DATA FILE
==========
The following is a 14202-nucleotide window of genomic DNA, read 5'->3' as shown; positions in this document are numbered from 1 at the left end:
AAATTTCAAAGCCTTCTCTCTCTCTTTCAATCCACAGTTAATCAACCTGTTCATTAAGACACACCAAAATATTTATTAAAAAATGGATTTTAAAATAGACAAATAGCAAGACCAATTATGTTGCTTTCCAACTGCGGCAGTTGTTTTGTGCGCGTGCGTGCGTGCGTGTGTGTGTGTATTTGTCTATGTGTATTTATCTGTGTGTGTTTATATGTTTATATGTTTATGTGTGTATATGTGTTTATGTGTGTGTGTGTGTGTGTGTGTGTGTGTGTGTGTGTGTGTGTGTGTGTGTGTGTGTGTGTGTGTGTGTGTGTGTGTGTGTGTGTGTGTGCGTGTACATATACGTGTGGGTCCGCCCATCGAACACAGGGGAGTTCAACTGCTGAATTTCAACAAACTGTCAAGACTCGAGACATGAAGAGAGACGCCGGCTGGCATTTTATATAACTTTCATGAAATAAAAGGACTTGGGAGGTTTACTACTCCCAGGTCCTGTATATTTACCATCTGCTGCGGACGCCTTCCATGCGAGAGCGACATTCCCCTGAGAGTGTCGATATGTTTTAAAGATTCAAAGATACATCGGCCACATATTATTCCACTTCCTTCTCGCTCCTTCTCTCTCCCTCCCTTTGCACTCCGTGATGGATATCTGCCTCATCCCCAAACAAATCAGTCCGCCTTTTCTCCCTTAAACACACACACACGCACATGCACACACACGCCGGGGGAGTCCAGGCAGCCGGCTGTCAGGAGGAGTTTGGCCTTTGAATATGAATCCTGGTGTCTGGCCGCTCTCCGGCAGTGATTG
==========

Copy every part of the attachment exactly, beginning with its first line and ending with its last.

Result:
The following is a 14202-nucleotide window of genomic DNA, read 5'->3' as shown; positions in this document are numbered from 1 at the left end:
AAATTTCAAAGCCTTCTCTCTCTCTTTCAATCCACAGTTAATCAACCTGTTCATTAAGACACACCAAAATATTTATTAAAAAATGGATTTTAAAATAGACAAATAGCAAGACCAATTATGTTGCTTTCCAACTGCGGCAGTTGTTTTGTGCGCGTGCGTGCGTGCGTGTGTGTGTGTATTTGTCTATGTGTATTTATCTGTGTGTGTTTATATGTTTATATGTTTATGTGTGTATATGTGTTTATGTGTGTGTGTGTGTGTGTGTGTGTGTGTGTGTGTGTGTGTGTGTGTGTGTGTGTGTGTGTGTGTGTGTGTGTGTGTGTGTGTGTGTGTGCGTGTACATATACGTGTGGGTCCGCCCATCGAACACAGGGGAGTTCAACTGCTGAATTTCAACAAACTGTCAAGACTCGAGACATGAAGAGAGACGCCGGCTGGCATTTTATATAACTTTCATGAAATAAAAGGACTTGGGAGGTTTACTACTCCCAGGTCCTGTATATTTACCATCTGCTGCGGACGCCTTCCATGCGAGAGCGACATTCCCCTGAGAGTGTCGATATGTTTTAAAGATTCAAAGATACATCGGCCACATATTATTCCACTTCCTTCTCGCTCCTTCTCTCTCCCTCCCTTTGCACTCCGTGATGGATATCTGCCTCATCCCCAAACAAATCAGTCCGCCTTTTCTCCCTTAAACACACACACACGCACATGCACACACACGCCGGGGGAGTCCAGGCAGCCGGCTGTCAGGAGGAGTTTGGCCTTTGAATATGAATCCTGGTGTCTGGCCGCTCTCCGGCAGTGATTG